This year’s NAACP TV drama competition reveals that law enforcement provides ample opportunity for thesps of color to act with distinction. In addition to HBO’s “The Wire” being nommed for outstanding series, all four acting categories claim at least one nominee in possession of a gold shield. Time was when minority actors were consigned to play nothing but criminals. Those days are happily long gone, but who could have guessed that the seesaw would tip in the opposite direction?
Thus at the 38th annual Image Awards, Jesse L. Martin (Detective Ed Green on “Law & Order”) is up for lead actor; CCH Pounder (Detective Claudette Wyms on “The Shield”) and Roselyn Sanchez (FBI Special Agent Elena Delgado on “Without a Trace”) are up for lead actress; Gary Dourdan (forensic specialist Warrick Brown on “CSI: Crime Scene Investigation”) and Wendell Pierce (Detective William Moreland on “The Wire”) are up for supporting actor; and Marianne Jean-Baptiste (FBI Agent Vivian Johnson on “Without a Trace”) and S. Epatha Merkerson (Lieutenant Anita Van Buren on “Law & Order”) are up for supporting actress.
Ironically, that deluge of law enforcement makes Michael Kenneth Williams’ actor nom for “The Wire” something on an anomaly, for he plays Omar Little, a drug dealer. Yet even here — perhaps especially here — there has been progress: Omar, despite his hard-as-nails demeanor, street cred and tough talk, is gay.
The singularity of combining these seemingly disparate elements has not been lost on Williams, nor, apparently, on viewers. “It’s kind of funny,” says the actor. “I have alpha males coming to me in the streets saying, ‘I love Omar.’ ”
Part of the reason they do, according to Williams, is that he has integrated Omar’s sexuality into his portrayal. ” ‘You worried about who I’m in bed with?’ ” says the actor, imitating Omar to make his point. ” ‘This shotgun is what you really need to be worried about.’ And I think that’s made people accept him.”
Williams is well aware of how a character’s atypical attributes can be used to a thesp’s advantage. “In the beginning, I used his homosexuality as a way to stand out among a lot of really good actors,” Williams says, referring to his talented colleagues on the show. “I immediately embraced it knowing it could be a benefit if I could play it right. I just didn’t want him to be comical.”
Avoiding stereotypes is perhaps a special concern for actors of color, and the challenge is that much greater when facing multiple preconceptions. Pounder knows all about that: As Detective Wyms on “The Shield,” she exists in a world not especially sympathetic to either women or minorities. In fact, Pounder’s role was originally written for a man, and only through her agent’s chutzpah and her own formidable talents did she persuade the show’s creators to give her the part: an older cop on the way to retirement. Pounder took the character as conceived and turned it into something never before seen on TV.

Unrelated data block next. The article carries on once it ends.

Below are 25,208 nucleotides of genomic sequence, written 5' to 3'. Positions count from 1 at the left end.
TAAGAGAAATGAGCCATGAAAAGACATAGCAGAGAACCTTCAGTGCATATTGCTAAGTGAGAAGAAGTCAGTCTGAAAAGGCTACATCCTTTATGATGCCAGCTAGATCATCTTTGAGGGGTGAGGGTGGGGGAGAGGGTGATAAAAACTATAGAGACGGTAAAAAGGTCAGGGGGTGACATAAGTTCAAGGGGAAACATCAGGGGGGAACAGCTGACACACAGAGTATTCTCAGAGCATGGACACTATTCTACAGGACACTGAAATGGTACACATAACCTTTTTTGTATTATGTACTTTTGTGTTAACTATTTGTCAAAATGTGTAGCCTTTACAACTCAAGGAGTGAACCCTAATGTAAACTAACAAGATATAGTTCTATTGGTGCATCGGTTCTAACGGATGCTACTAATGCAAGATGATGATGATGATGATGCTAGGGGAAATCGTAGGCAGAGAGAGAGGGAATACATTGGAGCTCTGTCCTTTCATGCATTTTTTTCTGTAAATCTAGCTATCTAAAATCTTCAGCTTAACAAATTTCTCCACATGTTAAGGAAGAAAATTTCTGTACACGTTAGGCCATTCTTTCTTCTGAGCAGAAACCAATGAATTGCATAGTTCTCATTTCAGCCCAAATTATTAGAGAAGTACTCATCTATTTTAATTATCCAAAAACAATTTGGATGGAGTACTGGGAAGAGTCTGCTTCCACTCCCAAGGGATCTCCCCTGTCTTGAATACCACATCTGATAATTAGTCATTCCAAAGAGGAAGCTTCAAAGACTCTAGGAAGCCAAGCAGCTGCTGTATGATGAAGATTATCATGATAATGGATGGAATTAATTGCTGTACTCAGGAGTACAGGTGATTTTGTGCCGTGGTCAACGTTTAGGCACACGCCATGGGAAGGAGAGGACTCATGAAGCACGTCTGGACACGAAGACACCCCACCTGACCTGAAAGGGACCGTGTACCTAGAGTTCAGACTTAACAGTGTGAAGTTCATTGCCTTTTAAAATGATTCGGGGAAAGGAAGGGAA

“I wanted Claudette to have all the trappings of a man,” Pounder says. “No fear of the guys. I wanted her to feel she can handle anyone and anything. She started at the bottom, and she’s earned it every step of the way. By the time you see Claudette, she’s granite formed. She’s one of the guys. In other words, nobody would walk by Claudette and look at her butt and look at her cleavage. It’s that kind of situation.”
The challenges facing Jean-Baptiste may be the same as those facing any actor in a police procedural in which viewers never see a character’s home or personal life; “Without a Trace” focuses on finding abductees. The case, not the characters, are at the center of the drama.
“It’s much easier to play a character written with a lot of emotional indicators,” says the London-born actress. “It’s much harder to do procedurals. Reading off credit-card numbers, you continually have to dig deep. With Vivian, I’ve been known to do her grocery list while interrogating someone. I’ll do anything to keep that internal life going. Did she go to the gym? Has she seen her son? The American accent also keeps me on my toes, although as soon as I put my suit on, that’s second nature — which means I cannot wear a suit in real life anymore. And I used to like suits.”
Martin has been nommed six times as lead actor for playing Detective Green on “Law & Order,” but he’s never won. The real reward here, obviously, is portraying a character Martin says has evolved during eight TV seasons.
“When he came in, he was very green and extremely cocky,” the actor says. “But over the years, he’s learned that you get more with candy than with vinegar, and so he’s learned not to bounce of the walls all the time. He’s learned to do his work and keep it positive, almost the reverse of what he started with.”